Now that they have happened.the team that causes the next big nuclear disaster and PR nightmare.000 people died in the aftermath of the quake and tsunami (BBC News).the cause of the reactor damage in the first place. While not obvious.000 people were left homeless. said. could have been easily prevented.whatever that may be. over 500. the disaster would have clearly been avoided. It is more than likely that from now on. Another similarity between the two nuclear disasters is their preventability. When that time comes. safety standards will be met. at the very least to avoid the public outrage that was aimed at TEPCO following the Fukushima accident. Also. didn’t have to happen at all. or at the very least partially avoided. BBC News reported that immediately following the tsunami. like two Chernobyls. Exaggerations in magazine articles and newspapers made TEPCO seem like public enemy #1. to some degree. protocols will be followed. While it is likely that the Fukushima disaster would have still happened (to a lesser degree). describing the Fukushima accident. if they wouldn’t have cut corners implementing safety procedures and complying with international standards. “Worst nuclear accident in history. The Fukushima nuclear disaster could have potentially been completely avoided. Energy News Magazine. Both disasters. The National Diet of Japan reported that over 150. the reactor meltdowns did virtually nothing compared to the earthquake and tsunami itself . I believe that this shows great promise for the future of nuclear power. No one working at a nuclear power plant will want to be a part of that team . and executives of power companies won’t be as incompetent as TEPCO.000 people were relocated as a result of the nuclear fallout. under the right administration. nobody will disagree that nuclear power was and is a good thing. This is a fate that no other power company would want to face.John Kropinski | Section 1 world into its next era . One key difference between Chernobyl and Fukushima is that Fukushima probably couldn’t have been completely avoided.allowing the reactor to automatically shut down before it got too unstable.” (ENE Magazine). . they weigh on everybody’s mind. and over 10. The Chernobyl disaster could have been avoided if the reactor operator had used the controls in the most effective way . if the reactor design simply wasn’t faulty. The disasters at Chernobyl and Fukushima.

better place. Godzilla made a giant killer reptile seem almost like a realistic consequence of nuclear bomb testing(Godzilla). They made radiation seem like it could be the end of the world for people in Japan. or any other source of power. The media reporting on the Fukushima disaster took a small part of the problem (the problem being the 9. while the real killer was a simple natural disaster. Godzilla made unrealistic parallels to real life seem realistic through its thought-provoking nature and the general lack of knowledge about nuclear science in the general public. It is simply not fair to judge the nuclear disasters at Chernobyl and Fukushima as harshly as so many do. the only type of meltdown that is likely to happen in our future. News and Magazine articles such as the Energy News Magazine article fed off of the same type of fear that the movie Godzilla did to its viewers in theaters. which produces about 3 times as much of the world’s electricity as nuclear plants. and fed off of the public’s lack of knowledge about radiation. and there hasn’t been even 0. 10% of the world’s electricity production.9 percent of our electricity comes from nuclear power plants (Nuclear Energy Institute). and will continue to make the world a cleaner. . as we would have nearly unlimited power. natural gas.10.John Kropinski | Section 1 Despite this. The consequences of the mistakes that were made were very minimal compared to comparable situations in industries relating to coal. clearly doing more good than harm.1% as many deaths from nuclear disasters as those from coal. Nuclear technologies also have potential to bring the human race into an era of unimaginable progress if fusion reactors are made more efficient. Nuclear power provides unprecedentedly clean energy in very large proportions . while being disasters. The next step in progress for nuclear energy is the melt down the nuclear fear. the reactor meltdowns.0 earthquake). in the end. even though it has had almost no effect on anything in comparison to the earthquake itself. have helped put those in charge of nuclear plants on a good path. Nuclear power has lowered carbon emissions drastically in the last few decades. the nuclear fallout is what people to this day are afraid of. Chernobyl and Fukushima. oil.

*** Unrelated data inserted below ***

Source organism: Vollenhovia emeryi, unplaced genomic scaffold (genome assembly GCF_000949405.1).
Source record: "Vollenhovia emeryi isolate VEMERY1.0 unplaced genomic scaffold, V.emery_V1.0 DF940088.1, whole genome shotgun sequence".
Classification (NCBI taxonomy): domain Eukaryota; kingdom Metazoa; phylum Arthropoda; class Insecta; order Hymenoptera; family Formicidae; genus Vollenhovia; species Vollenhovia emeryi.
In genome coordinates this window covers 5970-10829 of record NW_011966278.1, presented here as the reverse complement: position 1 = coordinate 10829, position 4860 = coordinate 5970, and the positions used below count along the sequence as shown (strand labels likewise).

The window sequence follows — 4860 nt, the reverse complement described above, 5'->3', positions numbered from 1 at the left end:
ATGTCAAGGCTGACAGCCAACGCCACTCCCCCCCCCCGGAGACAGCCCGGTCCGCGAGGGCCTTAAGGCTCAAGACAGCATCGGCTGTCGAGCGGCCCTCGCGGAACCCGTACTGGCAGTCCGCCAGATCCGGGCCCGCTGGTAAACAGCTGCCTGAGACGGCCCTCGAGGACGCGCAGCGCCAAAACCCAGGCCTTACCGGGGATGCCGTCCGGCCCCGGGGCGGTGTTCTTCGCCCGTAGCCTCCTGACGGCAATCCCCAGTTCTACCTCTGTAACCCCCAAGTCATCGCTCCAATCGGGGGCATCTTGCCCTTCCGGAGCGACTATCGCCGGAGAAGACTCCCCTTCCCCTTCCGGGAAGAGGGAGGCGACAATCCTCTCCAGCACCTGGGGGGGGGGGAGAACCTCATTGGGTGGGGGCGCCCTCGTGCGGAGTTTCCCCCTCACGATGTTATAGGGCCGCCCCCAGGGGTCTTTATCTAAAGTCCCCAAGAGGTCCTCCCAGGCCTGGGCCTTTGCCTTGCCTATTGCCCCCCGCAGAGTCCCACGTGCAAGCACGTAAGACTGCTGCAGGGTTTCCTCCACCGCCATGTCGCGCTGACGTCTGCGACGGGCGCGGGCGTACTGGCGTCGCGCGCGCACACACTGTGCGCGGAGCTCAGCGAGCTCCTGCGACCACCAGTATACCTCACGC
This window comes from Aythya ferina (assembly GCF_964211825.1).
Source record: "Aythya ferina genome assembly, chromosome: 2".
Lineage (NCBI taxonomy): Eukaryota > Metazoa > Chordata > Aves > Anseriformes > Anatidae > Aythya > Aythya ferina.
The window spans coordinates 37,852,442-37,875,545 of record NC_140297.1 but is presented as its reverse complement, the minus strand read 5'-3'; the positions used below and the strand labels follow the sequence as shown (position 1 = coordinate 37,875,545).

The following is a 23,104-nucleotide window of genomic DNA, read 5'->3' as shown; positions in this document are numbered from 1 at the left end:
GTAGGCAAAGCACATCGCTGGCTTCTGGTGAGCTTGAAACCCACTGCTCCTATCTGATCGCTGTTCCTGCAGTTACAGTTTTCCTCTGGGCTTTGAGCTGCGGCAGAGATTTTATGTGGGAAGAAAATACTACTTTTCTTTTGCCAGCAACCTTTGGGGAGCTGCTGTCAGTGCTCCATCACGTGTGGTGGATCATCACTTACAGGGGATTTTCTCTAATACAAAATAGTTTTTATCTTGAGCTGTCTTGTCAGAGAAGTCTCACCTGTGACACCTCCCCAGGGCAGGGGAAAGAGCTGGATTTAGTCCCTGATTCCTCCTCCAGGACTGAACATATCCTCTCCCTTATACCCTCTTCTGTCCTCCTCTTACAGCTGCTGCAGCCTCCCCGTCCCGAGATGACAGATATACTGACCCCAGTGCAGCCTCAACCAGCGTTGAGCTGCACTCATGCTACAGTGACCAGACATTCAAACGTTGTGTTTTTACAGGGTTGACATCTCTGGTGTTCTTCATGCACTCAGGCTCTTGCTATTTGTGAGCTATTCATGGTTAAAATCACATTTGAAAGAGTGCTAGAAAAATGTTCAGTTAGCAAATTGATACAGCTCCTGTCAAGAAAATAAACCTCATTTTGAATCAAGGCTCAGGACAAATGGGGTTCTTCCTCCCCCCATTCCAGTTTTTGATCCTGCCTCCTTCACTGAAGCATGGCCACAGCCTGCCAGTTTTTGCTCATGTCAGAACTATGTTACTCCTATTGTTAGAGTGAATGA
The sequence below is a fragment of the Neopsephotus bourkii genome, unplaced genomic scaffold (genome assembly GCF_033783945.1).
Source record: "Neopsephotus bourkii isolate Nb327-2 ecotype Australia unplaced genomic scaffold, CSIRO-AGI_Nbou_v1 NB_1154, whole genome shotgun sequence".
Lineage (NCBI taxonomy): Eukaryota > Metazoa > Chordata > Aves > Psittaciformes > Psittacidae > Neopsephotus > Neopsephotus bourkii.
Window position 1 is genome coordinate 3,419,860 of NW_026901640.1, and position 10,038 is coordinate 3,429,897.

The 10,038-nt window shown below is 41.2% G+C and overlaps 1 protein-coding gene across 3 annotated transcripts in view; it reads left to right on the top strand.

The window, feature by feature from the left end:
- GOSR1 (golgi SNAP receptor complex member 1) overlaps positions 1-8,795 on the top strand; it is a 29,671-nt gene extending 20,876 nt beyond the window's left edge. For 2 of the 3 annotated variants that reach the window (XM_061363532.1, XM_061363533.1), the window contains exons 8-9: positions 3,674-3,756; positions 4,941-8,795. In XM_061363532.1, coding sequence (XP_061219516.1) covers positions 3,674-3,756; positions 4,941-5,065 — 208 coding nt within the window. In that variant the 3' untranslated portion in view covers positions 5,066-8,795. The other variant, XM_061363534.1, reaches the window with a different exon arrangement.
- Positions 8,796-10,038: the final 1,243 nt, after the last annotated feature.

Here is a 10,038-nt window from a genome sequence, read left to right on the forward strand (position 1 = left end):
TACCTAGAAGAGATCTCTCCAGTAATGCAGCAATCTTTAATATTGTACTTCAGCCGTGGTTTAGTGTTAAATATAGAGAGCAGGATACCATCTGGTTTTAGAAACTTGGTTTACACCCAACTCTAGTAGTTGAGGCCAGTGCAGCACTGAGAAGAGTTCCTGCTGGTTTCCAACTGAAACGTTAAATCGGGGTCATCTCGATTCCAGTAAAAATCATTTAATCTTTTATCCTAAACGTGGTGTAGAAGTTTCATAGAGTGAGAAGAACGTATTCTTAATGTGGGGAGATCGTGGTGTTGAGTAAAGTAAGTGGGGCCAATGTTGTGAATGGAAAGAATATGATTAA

John Kropinski | Section 1 .

" BBC News. World Nuclear Association. Print. like Two Chernobyls. 2015. "World Statistics. 07 Nov. 2015. A&E Television Networks." History. 07 Nov. 2011. Web. Web. 2015. Perf. Takashi Shimura.com. 07 Nov. Web.Nuclear Energy Institute.'" ENENews. 07 Nov. .BBC News." Chernobyl. Web.d. "Japan Earthquake: Meltdown Alert at Fukushima Reactor .” 2012. Thomas Parke. National Diet of Japan. "Magazine: ‘Fukushima Catastrophe Changed the World’. Web. Toho. 2015. n. Human-built World: How to Think about Technology and Culture. Godzilla. Dir. July 2015. Nuclear Energy Institute.d.060 in France. Chicago: U of Chicago. 1954. 14 Mar. ENENews. "Mine Explosion Kills 1. Ishirô Honda." . 2015.John Kropinski | Section 1 Works Cited "Chernobyl Accident 1986. 09 Nov. 13 Feb. 2015. Web. BBC News. 2004. 07 Nov. Hughes. 2015. DVD. Worst Nuclear Accident in History. n. “The Fukushima Nuclear Accident Independent Investigation Commission.